This is a GREAT post. Money gives you negative freedom - freedom to not have to do things you don't want to do.
Deal Addict
Jan 15, 2009
1031 posts
356 upvotes
Just north.
Spazmogen1 wrote:
3) Invest for your future like you give a f*ck. If you don't, who will ?
Well said. Yet if you look at the people around you and some of the questions on RFD, they mostly revolve around buying RE, cost be damn. No one thinks about saving up the money to invest in themselves. One poster makes $50k a year, and thinks that he should go buy a condo. He should use his inheritance to educate himself better, and get a better job and make better salary.
Member
Oct 19, 2013
379 posts
121 upvotes
Toronto, ON
guyver0 wrote: Well said. Yet if you look at the people around you and some of the questions on RFD, they mostly revolve around buying RE, cost be damn. No one thinks about saving up the money to invest in themselves. One poster makes $50k a year, and thinks that he should go buy a condo. He should use his inheritance to educate himself better, and get a better job and make better salary.
Many here are too young to know what a real estate downturn does to personal & national finances. I lived through it immediately after I graduated college in 1989. 1989 was the last real drop of significance. But resistance is futile; they will be taught a life lesson. Real estate has been dropping for months in my area (outside the GTA,) since springtime. It's now a buyers market. There's no bidding wars, bids are now under asking price..."reduced" stickers on the sale signs are normal.

The current debt orgy will not end with an enjoyable climax for many. Even the American press are now watching us like we're in a fish bowl...

The bond market has already indicated mortgage rates will be rising soon. Banks borrow long-term money in the bond market for mortgages, so the bond market dictates the rates, not the banks.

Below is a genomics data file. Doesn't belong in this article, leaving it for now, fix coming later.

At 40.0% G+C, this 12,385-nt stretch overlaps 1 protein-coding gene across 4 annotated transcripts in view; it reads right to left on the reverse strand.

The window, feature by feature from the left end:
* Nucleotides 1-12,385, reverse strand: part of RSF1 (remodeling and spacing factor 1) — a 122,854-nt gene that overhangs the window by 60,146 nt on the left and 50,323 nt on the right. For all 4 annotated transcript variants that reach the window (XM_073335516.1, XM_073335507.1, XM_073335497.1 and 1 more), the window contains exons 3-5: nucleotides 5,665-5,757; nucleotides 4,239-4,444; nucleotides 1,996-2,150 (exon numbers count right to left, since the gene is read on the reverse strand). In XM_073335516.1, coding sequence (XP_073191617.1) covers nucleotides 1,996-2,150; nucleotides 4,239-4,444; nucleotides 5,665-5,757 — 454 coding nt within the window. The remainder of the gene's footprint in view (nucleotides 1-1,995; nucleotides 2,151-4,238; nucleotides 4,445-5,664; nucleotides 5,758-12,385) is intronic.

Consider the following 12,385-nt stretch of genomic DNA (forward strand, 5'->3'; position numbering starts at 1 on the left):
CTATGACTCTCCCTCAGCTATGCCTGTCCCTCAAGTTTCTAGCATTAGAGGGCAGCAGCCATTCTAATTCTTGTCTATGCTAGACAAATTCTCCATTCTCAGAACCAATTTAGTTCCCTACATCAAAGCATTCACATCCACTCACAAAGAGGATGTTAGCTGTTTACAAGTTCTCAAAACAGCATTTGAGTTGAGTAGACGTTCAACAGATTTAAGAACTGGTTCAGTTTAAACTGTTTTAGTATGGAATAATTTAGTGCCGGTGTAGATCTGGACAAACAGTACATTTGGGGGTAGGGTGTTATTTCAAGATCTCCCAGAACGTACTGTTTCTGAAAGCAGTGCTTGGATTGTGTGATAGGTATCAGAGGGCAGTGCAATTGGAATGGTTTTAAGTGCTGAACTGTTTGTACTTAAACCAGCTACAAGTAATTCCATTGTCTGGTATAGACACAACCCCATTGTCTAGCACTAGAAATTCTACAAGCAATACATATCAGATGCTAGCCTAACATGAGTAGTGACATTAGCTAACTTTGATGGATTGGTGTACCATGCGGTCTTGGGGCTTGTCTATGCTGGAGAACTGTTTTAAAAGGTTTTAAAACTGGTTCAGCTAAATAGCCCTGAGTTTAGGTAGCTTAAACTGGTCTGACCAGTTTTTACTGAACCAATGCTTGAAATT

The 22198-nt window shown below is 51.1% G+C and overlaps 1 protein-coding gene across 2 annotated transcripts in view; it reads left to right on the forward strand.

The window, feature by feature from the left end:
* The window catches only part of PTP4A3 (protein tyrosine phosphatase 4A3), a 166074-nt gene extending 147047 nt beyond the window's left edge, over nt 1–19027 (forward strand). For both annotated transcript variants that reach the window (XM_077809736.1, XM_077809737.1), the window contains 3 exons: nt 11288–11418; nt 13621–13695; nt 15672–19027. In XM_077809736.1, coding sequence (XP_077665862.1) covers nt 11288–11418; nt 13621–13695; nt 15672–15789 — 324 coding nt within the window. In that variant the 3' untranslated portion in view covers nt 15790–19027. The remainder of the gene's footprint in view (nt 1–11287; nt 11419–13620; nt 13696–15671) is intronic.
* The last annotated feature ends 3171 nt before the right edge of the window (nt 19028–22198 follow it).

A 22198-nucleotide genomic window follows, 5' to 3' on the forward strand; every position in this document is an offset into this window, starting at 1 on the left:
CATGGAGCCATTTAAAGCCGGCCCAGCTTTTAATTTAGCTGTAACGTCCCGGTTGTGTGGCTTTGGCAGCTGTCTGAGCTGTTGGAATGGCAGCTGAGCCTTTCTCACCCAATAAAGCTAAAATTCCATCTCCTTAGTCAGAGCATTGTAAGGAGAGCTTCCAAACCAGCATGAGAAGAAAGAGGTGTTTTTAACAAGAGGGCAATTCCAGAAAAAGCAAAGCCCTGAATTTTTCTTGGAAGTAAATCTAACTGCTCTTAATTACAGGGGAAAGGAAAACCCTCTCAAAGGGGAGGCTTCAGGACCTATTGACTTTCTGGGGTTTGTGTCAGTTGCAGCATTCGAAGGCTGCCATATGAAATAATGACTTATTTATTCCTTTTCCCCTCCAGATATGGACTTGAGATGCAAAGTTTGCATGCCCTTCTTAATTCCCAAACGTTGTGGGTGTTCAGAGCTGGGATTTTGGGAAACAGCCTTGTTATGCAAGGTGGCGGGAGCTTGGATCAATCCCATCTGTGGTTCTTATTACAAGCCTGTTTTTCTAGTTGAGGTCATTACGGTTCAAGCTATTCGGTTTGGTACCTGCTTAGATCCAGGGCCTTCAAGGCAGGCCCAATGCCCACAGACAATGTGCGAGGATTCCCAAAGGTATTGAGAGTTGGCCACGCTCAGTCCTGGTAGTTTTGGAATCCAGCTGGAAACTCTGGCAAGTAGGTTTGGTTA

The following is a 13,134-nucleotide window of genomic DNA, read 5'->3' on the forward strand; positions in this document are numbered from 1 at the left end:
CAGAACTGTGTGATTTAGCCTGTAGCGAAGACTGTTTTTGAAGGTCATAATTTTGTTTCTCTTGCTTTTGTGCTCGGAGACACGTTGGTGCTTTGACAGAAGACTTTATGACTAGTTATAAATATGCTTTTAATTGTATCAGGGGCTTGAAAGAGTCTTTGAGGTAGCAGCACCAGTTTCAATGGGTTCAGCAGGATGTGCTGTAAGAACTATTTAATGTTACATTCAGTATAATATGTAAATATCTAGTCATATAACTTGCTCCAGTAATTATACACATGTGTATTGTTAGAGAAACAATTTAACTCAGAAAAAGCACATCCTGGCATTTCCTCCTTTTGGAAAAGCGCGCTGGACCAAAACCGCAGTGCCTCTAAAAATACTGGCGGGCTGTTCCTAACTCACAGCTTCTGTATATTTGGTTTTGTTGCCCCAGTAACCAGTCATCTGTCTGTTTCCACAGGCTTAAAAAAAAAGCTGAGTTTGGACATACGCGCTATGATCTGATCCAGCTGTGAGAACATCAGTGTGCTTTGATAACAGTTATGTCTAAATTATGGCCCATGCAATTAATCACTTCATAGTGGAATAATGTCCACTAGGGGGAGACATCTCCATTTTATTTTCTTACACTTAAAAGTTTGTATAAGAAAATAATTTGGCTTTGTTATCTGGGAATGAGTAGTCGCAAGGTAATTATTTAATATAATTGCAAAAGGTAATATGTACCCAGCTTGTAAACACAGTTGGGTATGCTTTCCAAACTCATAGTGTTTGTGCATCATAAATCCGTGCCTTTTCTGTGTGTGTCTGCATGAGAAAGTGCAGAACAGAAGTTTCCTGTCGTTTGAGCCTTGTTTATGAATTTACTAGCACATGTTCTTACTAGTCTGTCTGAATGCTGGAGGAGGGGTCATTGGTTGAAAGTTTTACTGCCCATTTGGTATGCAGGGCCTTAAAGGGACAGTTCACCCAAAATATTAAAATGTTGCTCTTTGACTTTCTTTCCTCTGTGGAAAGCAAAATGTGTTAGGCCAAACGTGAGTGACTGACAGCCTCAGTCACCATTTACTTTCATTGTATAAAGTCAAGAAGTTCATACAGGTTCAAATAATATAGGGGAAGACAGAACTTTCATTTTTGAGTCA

Deal Guru
User avatar
Oct 3, 2006
10376 posts
739 upvotes
Toronto
I currently live paycheck to paycheck because I rack up huge credit card bills every month (~$10k) due to business expenses. I rely on the company paying me on time so I can pay off the bill every month.
Deal Addict
User avatar
Sep 16, 2012
3074 posts
320 upvotes
Mississauga
financial education is key, the trend has been growing since the recession. Jobs disappear and with more part time work being available people have a harder time saving/investing so if they do lose there job they have a rainy day fund.
Deal Addict
Feb 5, 2010
2764 posts
176 upvotes
scarface wrote: This is a GREAT post. Money gives you negative freedom - freedom to not have to do things you don't want to do.
Quote Originally Posted by guyver0 View Post

People don't seem to understand that money isn't just to buy craps and whatnot, it can also be used to buy freedom and security. Freedom from work, security knowing that you don't have to listen to that a$$hole boss who tells you when to take your vacation. Set your own schedule, vacation, family time. Isn't that what life is all about, about control over your own time?

Of course, the capitalist in me always feel happy when people just consume and consume, generating profits for companies that sell cars, clothing, vacation, etc, and thus generate profits stock holders. As a rentier, I love to see wage slaves run in a hamster wheel, never going anywhere.
To simplify: Money gives you options.
Deal Fanatic
User avatar
Nov 2, 2013
5305 posts
1176 upvotes
Edmonton, AB
When I first started working this was true for me. What do you do without parents with money giving you a roof and/or paying for everything, when you're just starting out ?
Consultant
- Oilfield & Industrial Services - Finance - IT -
In the Alberta Oilfield since 2013

Top